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Food, Fire, Music—Catching up With Chef Roger Mooking

Food, Fire, Music—Catching up With Chef Roger Mooking

Trinidad-born, Canadian-raised Chef Roger Mooking finds inspiration everywhere he travels. That inspiration doesn’t just find its way into his cooking—it’s also given some unique flavor to his music. A passionate artist in the kitchen as well as the studio, Roger is a man who hosts/co-hosts several culinary shows including “Man Fire Food” (his signature series focused on grilling and BBQ) and “Man’s Greatest Food” (Cooking Channel); “Greatest of America” (Travel Channel); plus “Everyday Exotic” and “Heat Seekers” (Food Network). Roger’s thirst for adventure and food discovery has led him all over the globe to experience a variety of cuisines and meet amazing people along the way. As a prolific Juno award-wining recording artist who recently released fourth solo album, “Eat Your Words”; this world-traveler and culinary innovator has a zest for life that’s the perfect recipe—combining all of the skills he has honed in food and music throughout his expansive dual career.

Image credit: Lumenville Inc.

On His Background
I come from a family with Chinese, Spanish, Dutch, African and Irish roots, and my birthplace of Trinidad is the most diverse island of the Caribbean. When my family moved to Canada during my childhood, I grew up in a West Indian household where my mom would always cook diverse dishes. It had a tremendous impact on me. My experience with food and traveling is just an extension of my lineage and history. I use food and music and the trajectory to explore those things further.

On Childhood Memories
My brother was a DJ, and my dad used to collect a lot of records. We’d have Santana, Simon & Garfunkel, Jose Feliciano, Calypso, and old school hip-hop. In my house while eating breakfast, we would always be talking about what we were going to have for dinner. In the background, there would always be records playing. It was lively and vibrant household—lots of laughing and screaming while cooking food. That’s how I came up. It’s in my pores, and it’s in everything I do now. When I started cooking in restaurants around 15, I started getting interested in rapping so I would take all my money from work and go to a recording studio or rent equipment to build studios in the basement and do recordings. I was always working in restaurants then doing music. I split time between two jobs, and I still do it now.

How Traveling Influences Him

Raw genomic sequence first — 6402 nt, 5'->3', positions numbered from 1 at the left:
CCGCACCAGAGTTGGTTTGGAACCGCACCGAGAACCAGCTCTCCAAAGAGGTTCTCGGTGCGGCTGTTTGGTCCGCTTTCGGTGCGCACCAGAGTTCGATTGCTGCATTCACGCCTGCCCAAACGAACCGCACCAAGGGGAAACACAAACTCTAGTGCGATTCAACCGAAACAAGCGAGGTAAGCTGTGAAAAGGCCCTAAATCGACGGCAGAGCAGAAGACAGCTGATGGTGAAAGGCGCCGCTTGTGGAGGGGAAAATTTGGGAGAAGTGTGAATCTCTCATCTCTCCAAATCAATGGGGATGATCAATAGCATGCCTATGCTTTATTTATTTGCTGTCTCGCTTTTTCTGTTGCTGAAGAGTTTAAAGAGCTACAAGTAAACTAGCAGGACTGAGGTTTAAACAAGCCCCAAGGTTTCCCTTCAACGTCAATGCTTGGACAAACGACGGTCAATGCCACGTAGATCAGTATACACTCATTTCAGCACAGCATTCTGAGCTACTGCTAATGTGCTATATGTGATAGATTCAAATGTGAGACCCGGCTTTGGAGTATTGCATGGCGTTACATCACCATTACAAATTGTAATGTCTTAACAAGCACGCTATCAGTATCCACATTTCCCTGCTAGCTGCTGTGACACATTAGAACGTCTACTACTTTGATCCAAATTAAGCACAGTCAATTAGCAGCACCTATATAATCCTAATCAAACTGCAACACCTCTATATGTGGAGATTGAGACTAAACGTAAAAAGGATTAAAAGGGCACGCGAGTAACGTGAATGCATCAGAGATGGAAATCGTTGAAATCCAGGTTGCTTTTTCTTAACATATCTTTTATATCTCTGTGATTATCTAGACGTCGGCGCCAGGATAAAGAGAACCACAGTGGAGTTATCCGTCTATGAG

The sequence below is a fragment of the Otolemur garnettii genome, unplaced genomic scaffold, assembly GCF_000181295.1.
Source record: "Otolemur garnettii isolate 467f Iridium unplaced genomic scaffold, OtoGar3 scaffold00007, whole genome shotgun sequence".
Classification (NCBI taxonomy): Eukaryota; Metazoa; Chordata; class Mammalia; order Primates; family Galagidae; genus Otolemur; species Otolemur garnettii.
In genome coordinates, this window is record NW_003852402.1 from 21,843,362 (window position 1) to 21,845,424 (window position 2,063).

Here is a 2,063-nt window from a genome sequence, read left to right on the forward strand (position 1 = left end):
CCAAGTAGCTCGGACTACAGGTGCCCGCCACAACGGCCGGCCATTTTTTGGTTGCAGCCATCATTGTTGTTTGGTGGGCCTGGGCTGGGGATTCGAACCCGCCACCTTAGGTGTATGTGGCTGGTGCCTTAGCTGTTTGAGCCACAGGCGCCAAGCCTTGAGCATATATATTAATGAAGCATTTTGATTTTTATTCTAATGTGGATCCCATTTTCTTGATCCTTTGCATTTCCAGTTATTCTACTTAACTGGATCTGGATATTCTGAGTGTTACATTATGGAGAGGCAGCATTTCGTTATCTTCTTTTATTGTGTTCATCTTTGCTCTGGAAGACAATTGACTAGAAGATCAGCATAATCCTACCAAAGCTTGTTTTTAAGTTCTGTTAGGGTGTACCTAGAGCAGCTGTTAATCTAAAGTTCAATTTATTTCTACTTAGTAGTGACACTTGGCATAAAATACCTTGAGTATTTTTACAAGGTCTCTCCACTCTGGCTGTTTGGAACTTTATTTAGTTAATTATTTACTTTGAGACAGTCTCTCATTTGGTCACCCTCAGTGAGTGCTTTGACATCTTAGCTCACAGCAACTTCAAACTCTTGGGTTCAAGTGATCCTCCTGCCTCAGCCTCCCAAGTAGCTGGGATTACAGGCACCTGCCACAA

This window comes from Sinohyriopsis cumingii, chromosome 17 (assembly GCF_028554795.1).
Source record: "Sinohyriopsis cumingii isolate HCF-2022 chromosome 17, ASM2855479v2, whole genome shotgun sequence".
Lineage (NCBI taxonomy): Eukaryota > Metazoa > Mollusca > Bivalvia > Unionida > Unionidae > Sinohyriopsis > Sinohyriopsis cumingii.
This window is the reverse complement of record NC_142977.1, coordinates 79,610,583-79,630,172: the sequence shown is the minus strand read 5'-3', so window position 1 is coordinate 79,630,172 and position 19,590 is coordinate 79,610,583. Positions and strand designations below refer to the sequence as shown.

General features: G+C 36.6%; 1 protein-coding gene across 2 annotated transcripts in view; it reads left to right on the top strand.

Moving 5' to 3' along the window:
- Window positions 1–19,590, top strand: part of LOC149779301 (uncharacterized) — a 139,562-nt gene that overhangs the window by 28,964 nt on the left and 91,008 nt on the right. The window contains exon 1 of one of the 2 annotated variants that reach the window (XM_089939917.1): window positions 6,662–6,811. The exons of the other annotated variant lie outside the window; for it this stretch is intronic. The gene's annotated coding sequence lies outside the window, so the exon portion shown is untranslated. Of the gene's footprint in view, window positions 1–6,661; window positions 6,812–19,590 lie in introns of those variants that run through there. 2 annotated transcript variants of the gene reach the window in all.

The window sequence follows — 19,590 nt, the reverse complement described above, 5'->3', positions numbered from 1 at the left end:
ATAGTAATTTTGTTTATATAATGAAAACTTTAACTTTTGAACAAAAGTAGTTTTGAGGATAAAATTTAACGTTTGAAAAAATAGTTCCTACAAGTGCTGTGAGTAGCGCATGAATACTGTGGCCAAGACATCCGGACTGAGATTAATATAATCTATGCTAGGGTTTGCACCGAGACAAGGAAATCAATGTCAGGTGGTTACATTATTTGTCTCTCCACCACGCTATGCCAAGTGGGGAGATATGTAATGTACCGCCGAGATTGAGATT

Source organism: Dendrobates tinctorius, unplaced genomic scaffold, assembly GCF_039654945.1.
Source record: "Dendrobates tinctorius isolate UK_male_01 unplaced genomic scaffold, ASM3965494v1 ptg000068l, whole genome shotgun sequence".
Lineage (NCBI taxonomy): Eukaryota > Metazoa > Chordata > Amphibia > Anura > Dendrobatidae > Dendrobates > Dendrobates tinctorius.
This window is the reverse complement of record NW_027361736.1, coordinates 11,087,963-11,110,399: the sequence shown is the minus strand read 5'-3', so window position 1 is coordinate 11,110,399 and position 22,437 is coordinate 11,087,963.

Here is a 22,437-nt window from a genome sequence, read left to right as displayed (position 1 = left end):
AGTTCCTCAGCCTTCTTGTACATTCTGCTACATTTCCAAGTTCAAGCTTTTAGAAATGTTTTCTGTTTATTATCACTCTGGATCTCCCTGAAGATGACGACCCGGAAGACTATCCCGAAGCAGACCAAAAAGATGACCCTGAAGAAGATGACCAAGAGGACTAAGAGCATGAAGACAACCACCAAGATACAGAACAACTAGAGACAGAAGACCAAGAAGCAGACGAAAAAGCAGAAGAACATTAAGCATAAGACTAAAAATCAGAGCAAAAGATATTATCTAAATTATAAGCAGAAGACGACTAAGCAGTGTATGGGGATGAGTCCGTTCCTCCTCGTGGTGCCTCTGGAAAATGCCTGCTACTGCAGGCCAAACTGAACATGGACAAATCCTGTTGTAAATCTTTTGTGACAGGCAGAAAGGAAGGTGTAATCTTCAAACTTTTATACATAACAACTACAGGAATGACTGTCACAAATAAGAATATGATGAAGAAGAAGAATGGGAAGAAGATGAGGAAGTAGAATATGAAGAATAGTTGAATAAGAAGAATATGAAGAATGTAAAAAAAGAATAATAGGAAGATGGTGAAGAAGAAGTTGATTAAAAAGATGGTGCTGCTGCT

Traveling gives my music (and food) a very global feel. Going around to different cultures gives you a sense of people. People are all the same, but the nuances of a society give color to the whole picture. Whenever I am in the studio trying to make music, or if I am in the kitchen trying to make a dish for a restaurant, I am always thinking about how to take some of those influences from my travels. Sometimes it’s the sound of the guitar or the frequency of the notes we’re picking; sometimes it’s the balance of where I want the chili or the sour to hit the palate at certain time. All of those things are nuanced and influenced by the travels. I need to see a lot. As an artist or creative person, the influences are more important than the output.

On Places That Surprised Him
I have seen way more diversity in food over the past 10 years. Before when I went to Texas, I would only find Texas-style BBQ. Now when I go there, I can get some of the best Pho outside of the Philippines or Vietnam—some of the best is in Houston! There is also incredible diversity in Austin and Portland, Oregon. It’s been great to see the transition. It’s happening in other parts of the world too, and in places within America that you wouldn’t expect.

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On His Bucket List
I haven’t dived into South American BBQ. I’ve done Korea, China, Japan, and Malaysia, but South America has a deep tradition of cooking over fire. I would love to explore more of that firsthand and hands-on, as well as South Africa and Africa. There is a fantastic tradition of cooking over fire there, and in Turkey too where there is an amazing culinary thought process. I am interested into diving into that and psyched to learn.

On Combos He Can’t Live Without
Pork with bok choy. Coriander and cumin for beef. Sumac with chicken. Marinades with herbs like sage, basil, oregano, thyme, or rosemary and olive oil with garlic and black pepper. Leave that in the frig for a few days and then add fruits like apples and grill.

What He’s Passionate About
My real passion is what real people in other countries are doing in their houses, like grandmothers cooking in Turkey and their neighbors. They may be making the same dish, but in a different way. In Italy and Bologna, seeing older men skinning anchovies—what are they doing with them? Real culinary inspiration is to go to the roots of the dish.

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